Both of these arrangements involve the blanket granting of extended LBC for a building or a group of listed buildings. An HPA requires the owner of a listed building to enter into a partnership with the planning authority, a LLBCO only requires that the owner of the listed building completes the necessary LLBCO Notice Form and submits this to the planning authority.

LLBCO and HPA arrangements tend to be used with groups of similar buildings where the repair and maintenance requirements are well understood and standard specifications can be applied. The type of work that can be undertaken is clearly prescribed and must meet certain criteria, any departure from the prescribed works will still require an application for listed building consent.


  1. Can listed buildings be de-listed?


Yes. In order to have a building removed from the list it is necessary to prove that the original reason for listing was faulty in some way, or that the building has lost the special architectural or historic interest that led to it being listed.

Buildings are listed for various reasons, including associations with famous people. If for example it was discovered that Paul McCartney had not actually lived in the council house listed by Historic England in 2012 then there would be no historic connection and the house would be delisted. If a listed building was damaged by explosion, fire or some other peril and the architectural interest had been destroyed, then delisting may be justified


  1. Are listed buildings worth more?


Listed buildings do often attract a higher asking price especially those with particularly attractive original features, but many have similar values to unlisted property. Maintaining and insuring listed buildings tends to cost more, rebuilding costs are normally higher and the skills and materials required to repair them come at a premium, this can come as a shock to those people that have not done their homework.

The listed status of a building will inevitably deter a minority of potential buyers but generally speaking listed buildings are highly marketable.

can you install double glazing in a listed building - Nicholas Price Associates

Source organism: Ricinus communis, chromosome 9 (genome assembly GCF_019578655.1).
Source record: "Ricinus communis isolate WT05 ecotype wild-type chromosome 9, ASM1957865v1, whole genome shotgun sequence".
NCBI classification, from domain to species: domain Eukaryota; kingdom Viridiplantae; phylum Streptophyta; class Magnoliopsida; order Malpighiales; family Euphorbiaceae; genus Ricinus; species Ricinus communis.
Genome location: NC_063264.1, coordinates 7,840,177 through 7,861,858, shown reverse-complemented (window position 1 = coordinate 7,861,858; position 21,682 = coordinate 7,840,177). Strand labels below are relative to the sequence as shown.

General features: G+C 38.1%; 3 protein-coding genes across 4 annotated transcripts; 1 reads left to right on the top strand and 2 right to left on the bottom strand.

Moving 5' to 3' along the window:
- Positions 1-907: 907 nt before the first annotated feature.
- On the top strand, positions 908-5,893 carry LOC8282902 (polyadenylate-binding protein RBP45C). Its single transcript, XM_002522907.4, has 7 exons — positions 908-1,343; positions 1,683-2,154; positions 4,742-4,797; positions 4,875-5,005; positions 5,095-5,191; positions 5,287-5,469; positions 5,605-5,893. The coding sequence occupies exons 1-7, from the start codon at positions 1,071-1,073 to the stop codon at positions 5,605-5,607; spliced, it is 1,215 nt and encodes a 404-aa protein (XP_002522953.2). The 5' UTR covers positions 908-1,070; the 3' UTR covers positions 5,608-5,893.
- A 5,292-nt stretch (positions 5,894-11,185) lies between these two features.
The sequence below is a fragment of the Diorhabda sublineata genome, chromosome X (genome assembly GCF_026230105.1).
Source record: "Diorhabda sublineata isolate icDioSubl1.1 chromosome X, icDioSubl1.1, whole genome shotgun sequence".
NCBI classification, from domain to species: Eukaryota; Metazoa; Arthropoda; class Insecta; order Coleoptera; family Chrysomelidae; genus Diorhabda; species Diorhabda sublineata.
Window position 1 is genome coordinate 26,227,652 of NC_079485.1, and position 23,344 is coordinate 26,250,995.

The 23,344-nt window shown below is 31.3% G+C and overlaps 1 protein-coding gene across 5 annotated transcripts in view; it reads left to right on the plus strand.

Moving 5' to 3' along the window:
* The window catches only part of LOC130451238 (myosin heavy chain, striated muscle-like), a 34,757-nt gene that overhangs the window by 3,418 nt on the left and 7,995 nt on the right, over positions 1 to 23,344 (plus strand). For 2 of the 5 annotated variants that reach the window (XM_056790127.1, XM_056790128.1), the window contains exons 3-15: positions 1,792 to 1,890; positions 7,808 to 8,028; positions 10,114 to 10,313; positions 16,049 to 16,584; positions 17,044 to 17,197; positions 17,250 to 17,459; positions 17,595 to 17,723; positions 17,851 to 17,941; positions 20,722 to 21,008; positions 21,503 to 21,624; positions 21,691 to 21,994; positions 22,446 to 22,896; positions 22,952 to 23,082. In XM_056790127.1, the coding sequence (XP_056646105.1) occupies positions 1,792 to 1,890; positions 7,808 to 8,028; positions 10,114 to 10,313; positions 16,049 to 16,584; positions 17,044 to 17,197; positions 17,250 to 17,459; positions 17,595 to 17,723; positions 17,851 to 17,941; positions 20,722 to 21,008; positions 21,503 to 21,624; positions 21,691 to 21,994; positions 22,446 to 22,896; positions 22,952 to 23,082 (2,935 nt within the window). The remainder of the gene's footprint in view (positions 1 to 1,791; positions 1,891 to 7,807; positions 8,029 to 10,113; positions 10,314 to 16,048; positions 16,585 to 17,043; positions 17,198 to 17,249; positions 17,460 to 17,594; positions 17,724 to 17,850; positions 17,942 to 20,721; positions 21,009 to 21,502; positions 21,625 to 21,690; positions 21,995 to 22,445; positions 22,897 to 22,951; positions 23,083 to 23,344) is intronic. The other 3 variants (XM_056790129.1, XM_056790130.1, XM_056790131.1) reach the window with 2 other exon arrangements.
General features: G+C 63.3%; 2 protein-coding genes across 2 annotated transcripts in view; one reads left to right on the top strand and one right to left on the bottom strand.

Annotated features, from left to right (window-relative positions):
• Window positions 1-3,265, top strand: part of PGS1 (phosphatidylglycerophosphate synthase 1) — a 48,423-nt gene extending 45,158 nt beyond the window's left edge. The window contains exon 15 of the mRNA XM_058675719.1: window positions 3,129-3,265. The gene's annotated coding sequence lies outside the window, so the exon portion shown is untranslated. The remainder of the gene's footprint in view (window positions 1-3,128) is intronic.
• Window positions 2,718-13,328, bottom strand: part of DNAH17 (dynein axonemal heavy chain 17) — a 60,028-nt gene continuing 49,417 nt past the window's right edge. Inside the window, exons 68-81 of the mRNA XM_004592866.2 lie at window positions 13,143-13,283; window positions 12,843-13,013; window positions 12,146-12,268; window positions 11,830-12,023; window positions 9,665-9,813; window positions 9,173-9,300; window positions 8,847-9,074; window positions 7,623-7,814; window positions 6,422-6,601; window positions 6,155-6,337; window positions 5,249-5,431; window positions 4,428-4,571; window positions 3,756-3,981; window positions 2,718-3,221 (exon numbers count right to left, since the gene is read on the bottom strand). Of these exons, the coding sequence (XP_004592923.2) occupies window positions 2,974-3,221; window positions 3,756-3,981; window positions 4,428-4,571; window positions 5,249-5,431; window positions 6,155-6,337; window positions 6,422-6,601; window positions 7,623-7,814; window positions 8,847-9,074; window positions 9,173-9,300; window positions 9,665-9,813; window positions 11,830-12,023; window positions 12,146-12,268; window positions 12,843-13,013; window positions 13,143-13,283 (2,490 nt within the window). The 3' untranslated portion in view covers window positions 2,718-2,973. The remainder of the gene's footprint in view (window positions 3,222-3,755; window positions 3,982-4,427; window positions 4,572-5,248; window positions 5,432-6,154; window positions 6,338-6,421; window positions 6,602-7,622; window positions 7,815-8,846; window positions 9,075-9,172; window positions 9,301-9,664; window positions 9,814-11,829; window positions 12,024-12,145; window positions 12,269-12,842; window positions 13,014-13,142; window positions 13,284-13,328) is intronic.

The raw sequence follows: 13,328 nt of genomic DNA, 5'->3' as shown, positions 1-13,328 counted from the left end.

1. Can you install double glazing in a listed building?


This is a question that we are constantly asked and the answer is, it depends.

If you acquire a listed building and the single glazed windows have historic significance then assume that they must remain single glazed. If some of the windows are modern replacements with no historic significance then there can be an argument for replacing the windows and incorporating double glazing. If you wish to replace a modern double glazed window that was present at the time of listing for a more appropriate style to suit the building then incorporating double glazing is normally possible.

Historic glass was manufactured using different processes and has very different reflective qualities to the monotonous float glass used in most modern windows. It is possible to obtain conservation grade glass which can be incorporated into a 10 mm thick double glazed unit, this allows the frame and glazing bars to be much slimmer and visually more acceptable.


  1. Is all or part of a building listed?


Its common to encounter phrases such as “it’s only the front that’s listed” or “that’s not mentioned in the list description” or “we can do what we want with the inside” In general terms the entire building is listed, the fact that something isn’t mentioned in the listing text is irrelevant, a lot of listed building interiors have never been inspected but, the first time anyone gets a proper look is when the property becomes vacant. Even if there is a modern carbuncle of an extension attached to the building (and there sometimes is) don’t assume that it is not part of the listing because it will be. If there is a particularly nasty 1960s extension spoiling your otherwise pristine and symmetrical Georgian property then its removal will probably be welcomed, but even this cannot be taken for granted. Do not remove, alter or destroy any part of the building without first consulting your conservation officer.


  1. What is curtilage listing?


In simple terms any buildings or structures that existed prior to July 1948 and are situated within the curtilage of a listed building are subject to the same protection as the listed building. The type of curtilage structures and buildings is wide ranging but can include garages, stables, dovecotes, gate posts, and important hard landscaping. Not all buildings will have a curtilage and curtilage can change, every case is different and must be carefully considered. Undertaking works which affect the special architectural or historical character of a curtilage structure is a criminal offence.